Motat is a fascinating museum of transport and technology located in Western Springs a suburb of Auckland. It has an amazing collection of historic vehicles of all types and plenty of heritage and history which will entertain delight and fascinate visitors for hours. The large property is beautifully themed with many heritage style buildings and artefacts to give you a real feeling of what New Zealand was like years ago. There are some incredible vehicles on display from cars, trucks, planes, trains and trams, in-fact the tram is a working exhibit offering trips around the complex and to the nearby annex exhibition which houses many of the aircraft exhibitions. The site was once home to a huge pump which serviced Auckland’s water supply, today this incredible piece of Victorian machinery has been restored and is housed in an beautiful brick building looking more like artwork than a piece of machinery, it is really an incredible sight. Motat also features a historic village with many small cottages all decked out with their heritage fittings and furnishings, they are very interesting and give you a real feel of how people lived years ago.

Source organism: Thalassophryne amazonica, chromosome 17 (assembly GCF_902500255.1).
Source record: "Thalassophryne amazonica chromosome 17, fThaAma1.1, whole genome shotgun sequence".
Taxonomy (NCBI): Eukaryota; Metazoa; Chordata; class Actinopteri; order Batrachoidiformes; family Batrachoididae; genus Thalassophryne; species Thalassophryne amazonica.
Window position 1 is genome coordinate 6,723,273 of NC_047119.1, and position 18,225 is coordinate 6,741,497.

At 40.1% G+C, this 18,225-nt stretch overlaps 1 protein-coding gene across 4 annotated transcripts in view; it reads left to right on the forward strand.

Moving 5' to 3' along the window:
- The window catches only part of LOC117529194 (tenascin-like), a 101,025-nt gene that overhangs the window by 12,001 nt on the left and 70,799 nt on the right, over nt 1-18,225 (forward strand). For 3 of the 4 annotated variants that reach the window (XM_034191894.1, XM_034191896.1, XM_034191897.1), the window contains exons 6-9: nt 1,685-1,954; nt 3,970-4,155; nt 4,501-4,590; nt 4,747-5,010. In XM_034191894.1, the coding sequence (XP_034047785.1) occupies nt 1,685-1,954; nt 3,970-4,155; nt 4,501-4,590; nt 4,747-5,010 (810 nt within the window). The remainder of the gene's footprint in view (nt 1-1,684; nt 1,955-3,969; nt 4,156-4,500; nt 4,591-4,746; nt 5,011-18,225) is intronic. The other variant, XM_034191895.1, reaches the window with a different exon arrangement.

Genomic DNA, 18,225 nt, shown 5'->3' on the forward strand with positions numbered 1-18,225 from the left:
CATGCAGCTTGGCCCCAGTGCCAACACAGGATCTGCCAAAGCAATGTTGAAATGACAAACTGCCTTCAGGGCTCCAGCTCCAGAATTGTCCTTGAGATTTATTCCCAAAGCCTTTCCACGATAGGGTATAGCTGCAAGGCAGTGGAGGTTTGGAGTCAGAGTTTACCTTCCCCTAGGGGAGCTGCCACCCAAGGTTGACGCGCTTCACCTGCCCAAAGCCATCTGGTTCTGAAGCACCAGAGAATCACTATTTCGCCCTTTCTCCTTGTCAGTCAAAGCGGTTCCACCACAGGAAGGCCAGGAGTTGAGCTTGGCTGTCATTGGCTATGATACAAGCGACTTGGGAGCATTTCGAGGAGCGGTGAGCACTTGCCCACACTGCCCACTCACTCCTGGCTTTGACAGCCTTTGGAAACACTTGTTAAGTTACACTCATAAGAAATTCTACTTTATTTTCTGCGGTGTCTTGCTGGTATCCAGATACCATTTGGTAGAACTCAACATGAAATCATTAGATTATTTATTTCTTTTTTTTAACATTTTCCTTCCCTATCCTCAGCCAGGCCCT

Well New Zealand is known for its sheep and there’s no better way to get up close to these woolly critters than a visit to Sheepworld. Sheepworld is located about a 40 minute drive through the scenic country side to the north of Auckland and offers a truly New Zealand farm experience. Not only does sheepworld have plenty of sheep they give visitors a wonderful insight into the importance of the New Zealand wool industry, its production, and uses. There are sheep shearing demonstrations, sheep dog shows and plenty of farm animals including sheep, donkeys, goats, calves, pigs to see. There’s even a few emu and pesky possums from Australia on show. The expansive farmland is also a great place to explore and have a picnic making a real day of it. Don’t forget to bring a few dollars for the great gift shop either, there are some really cool things to buy.